Modern diet is wrecking our teeth
Would you believe that humans had healthier teeth some 8000 years ago? A fascinating study recently published in Nature Genetics shows that our modern day diets are the primary cause of the “permanent state of disease” that is now plaguing our mouths.
An international team of researchers studied 34 prehistoric human skeletons from Europe. By taking the DNA trapped within the tartar of ancient teeth, they were able to conclude that our ancestors had very healthy mouths – healthier than most of us today. The cause: significant increases in bacterial diversity.
It may sound strange, but the diversity of bacteria in our mouths thousands of years ago led to healthier teeth, whereas our teeth today have a much smaller bacterial diversity, due primarily to our change in diets. Professor Cooper, who led the study, was not surprised by the findings. “As the diversity comes down, the proportion of the bacteria that is disease-causing goes up,” he said. “They seem to be exploiting that change.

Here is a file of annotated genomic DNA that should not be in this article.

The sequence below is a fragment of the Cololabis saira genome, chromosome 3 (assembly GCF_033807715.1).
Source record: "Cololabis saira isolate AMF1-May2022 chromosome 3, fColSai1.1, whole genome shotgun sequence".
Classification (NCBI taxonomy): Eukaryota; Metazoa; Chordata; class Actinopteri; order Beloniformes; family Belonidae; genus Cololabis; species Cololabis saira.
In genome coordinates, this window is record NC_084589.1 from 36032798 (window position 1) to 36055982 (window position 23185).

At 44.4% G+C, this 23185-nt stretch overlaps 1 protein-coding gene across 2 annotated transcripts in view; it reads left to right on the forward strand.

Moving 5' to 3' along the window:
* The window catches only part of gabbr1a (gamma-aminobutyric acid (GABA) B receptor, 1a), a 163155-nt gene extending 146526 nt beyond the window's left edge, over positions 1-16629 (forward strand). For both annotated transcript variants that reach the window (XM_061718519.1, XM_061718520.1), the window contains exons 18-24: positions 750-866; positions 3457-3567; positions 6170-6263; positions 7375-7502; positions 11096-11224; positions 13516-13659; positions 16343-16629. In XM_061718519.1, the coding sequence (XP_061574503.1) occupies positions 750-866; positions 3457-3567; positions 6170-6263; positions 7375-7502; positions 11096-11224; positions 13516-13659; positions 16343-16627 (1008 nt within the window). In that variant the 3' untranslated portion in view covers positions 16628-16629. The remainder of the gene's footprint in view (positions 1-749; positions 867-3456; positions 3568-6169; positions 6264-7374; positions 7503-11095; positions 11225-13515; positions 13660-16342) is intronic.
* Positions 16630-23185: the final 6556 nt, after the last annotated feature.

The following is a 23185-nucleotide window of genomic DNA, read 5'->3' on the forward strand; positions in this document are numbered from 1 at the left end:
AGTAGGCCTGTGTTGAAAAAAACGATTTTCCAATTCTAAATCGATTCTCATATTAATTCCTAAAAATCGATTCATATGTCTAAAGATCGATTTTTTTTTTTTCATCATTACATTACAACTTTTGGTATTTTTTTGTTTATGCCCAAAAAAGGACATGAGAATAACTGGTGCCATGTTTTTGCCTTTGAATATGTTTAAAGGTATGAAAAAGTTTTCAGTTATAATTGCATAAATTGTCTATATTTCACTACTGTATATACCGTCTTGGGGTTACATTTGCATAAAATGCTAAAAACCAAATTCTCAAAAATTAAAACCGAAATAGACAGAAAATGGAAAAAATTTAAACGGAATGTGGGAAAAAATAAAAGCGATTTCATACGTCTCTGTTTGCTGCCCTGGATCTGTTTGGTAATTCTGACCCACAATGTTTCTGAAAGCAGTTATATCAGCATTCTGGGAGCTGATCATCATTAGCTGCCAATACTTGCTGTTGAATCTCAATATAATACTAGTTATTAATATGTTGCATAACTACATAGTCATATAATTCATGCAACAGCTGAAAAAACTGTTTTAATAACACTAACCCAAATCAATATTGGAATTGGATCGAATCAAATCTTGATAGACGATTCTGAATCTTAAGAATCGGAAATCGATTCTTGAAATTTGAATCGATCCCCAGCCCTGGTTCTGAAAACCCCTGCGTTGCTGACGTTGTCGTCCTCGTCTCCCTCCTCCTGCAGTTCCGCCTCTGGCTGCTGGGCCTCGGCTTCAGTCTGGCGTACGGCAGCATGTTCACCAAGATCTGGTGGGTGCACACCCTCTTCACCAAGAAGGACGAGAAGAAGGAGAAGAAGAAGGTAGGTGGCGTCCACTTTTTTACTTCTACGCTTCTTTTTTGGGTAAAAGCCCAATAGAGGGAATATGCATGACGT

Some 8000 years ago, our ancestors did not eat grains, and stuck primarily to hunting and gathering. This lifestyle became extinct with the advent of farming. Today, the consumption of refined carbohydrates and sugars is the norm, and a very prominent part of our diets. It is also the reason why our mouths are much worse for wear than before.
“We have been raised in Western medicine to think that bacteria is bad,” he said. “But a diverse bacterial ecosystem is a healthy and resilient one. It’s hard to upset.”
Ridding our diets of refined carbs and sugars can help
The study once again reminds us that in order to have healthy teeth, we don’t need to spend hundreds of dollars at the dentist or on expensive dental products. Instead, by making small changes to our diet and removing refined carbs and sugars, we can promote the presence of healthy bacteria, which will help keep our teeth clean and strong.
Naturally Sweet Xylitol can prevent tooth decay by stopping acid attacks, reducing the growth of bacteria and decreasing the amount of plaque. Click here to explore how Xylitol can improve oral health.